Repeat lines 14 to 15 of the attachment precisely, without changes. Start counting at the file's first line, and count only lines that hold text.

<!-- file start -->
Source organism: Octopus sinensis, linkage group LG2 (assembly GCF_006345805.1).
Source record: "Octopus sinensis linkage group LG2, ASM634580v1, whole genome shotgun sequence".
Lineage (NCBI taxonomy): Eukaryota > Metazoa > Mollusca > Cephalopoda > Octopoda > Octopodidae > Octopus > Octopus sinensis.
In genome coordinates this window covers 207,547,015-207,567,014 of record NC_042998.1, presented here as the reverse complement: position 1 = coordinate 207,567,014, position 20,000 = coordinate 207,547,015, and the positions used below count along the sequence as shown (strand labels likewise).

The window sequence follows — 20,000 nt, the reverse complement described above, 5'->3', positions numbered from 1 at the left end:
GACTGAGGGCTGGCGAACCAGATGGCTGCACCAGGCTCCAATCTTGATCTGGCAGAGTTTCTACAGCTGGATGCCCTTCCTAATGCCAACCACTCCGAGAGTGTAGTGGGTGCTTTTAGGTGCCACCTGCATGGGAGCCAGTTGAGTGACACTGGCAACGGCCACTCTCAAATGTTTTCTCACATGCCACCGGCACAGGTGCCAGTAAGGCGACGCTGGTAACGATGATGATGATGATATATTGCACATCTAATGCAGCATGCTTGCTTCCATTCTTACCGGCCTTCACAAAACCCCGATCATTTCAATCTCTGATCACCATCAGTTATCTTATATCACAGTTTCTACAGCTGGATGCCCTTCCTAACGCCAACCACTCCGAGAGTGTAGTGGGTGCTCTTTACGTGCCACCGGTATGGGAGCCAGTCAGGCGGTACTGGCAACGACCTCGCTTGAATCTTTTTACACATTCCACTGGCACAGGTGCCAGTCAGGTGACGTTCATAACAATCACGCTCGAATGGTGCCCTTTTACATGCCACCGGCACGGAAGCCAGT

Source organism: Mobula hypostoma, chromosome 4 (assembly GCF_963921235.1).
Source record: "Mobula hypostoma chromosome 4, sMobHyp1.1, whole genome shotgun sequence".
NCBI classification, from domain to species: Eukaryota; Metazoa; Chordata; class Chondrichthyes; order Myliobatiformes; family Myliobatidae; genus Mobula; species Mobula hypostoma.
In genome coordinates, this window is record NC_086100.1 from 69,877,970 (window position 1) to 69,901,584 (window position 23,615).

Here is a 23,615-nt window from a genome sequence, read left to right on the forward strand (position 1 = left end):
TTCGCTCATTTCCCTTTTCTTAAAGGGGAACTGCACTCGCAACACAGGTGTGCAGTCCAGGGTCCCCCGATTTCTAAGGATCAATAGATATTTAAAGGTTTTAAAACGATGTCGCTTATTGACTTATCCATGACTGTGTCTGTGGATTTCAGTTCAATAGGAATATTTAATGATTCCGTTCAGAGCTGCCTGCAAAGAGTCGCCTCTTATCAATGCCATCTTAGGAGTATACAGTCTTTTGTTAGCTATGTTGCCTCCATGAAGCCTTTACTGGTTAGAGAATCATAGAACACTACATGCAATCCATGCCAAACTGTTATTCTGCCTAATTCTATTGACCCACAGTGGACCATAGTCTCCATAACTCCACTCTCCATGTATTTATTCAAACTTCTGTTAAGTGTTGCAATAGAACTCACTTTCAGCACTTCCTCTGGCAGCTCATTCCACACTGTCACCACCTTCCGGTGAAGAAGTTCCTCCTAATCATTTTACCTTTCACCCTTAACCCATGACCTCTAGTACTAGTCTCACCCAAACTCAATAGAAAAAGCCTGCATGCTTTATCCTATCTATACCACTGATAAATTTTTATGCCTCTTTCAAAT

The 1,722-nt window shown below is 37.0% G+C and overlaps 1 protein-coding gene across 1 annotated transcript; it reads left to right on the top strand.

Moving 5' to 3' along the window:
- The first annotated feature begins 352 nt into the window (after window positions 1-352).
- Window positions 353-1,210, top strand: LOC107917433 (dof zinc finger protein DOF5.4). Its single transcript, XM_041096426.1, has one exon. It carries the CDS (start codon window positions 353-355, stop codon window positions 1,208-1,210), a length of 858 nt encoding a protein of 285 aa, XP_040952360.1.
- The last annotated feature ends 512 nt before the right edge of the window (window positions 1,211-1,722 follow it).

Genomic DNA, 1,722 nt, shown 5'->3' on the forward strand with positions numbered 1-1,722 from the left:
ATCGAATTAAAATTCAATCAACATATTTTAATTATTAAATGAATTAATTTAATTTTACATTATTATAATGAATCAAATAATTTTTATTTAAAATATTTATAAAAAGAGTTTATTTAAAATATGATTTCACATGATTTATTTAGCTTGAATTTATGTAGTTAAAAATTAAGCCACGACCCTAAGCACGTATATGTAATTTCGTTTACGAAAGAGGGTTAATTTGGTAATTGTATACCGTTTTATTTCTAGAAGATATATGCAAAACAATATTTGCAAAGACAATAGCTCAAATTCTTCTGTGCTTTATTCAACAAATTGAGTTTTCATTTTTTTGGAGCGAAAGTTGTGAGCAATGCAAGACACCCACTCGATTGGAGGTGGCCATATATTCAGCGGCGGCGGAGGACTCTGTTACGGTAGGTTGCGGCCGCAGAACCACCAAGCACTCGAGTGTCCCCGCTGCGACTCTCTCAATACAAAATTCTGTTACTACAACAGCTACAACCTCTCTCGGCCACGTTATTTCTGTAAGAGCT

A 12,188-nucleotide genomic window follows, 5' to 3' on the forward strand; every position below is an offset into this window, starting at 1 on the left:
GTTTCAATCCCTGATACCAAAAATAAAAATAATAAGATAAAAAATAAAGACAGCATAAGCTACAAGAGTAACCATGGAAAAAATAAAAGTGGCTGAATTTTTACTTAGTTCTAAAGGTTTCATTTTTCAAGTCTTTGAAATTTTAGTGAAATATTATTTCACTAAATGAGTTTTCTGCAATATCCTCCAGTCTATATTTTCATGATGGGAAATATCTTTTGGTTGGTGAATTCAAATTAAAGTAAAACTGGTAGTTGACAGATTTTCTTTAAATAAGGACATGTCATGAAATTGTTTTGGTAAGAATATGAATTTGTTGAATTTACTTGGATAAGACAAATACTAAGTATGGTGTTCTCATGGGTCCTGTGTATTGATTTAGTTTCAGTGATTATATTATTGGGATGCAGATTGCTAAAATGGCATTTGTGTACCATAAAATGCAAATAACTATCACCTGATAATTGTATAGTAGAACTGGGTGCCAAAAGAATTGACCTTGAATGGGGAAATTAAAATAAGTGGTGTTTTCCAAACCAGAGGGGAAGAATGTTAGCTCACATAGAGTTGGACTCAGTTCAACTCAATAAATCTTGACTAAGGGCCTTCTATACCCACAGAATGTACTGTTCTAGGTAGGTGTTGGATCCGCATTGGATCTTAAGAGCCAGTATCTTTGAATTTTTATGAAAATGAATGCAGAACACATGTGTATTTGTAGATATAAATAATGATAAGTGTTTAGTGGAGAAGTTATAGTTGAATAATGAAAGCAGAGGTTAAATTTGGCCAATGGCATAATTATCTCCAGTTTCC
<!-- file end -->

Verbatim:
Moving 5' to 3' along the window:
- The first annotated feature begins 352 nt into the window (after window positions 1-352).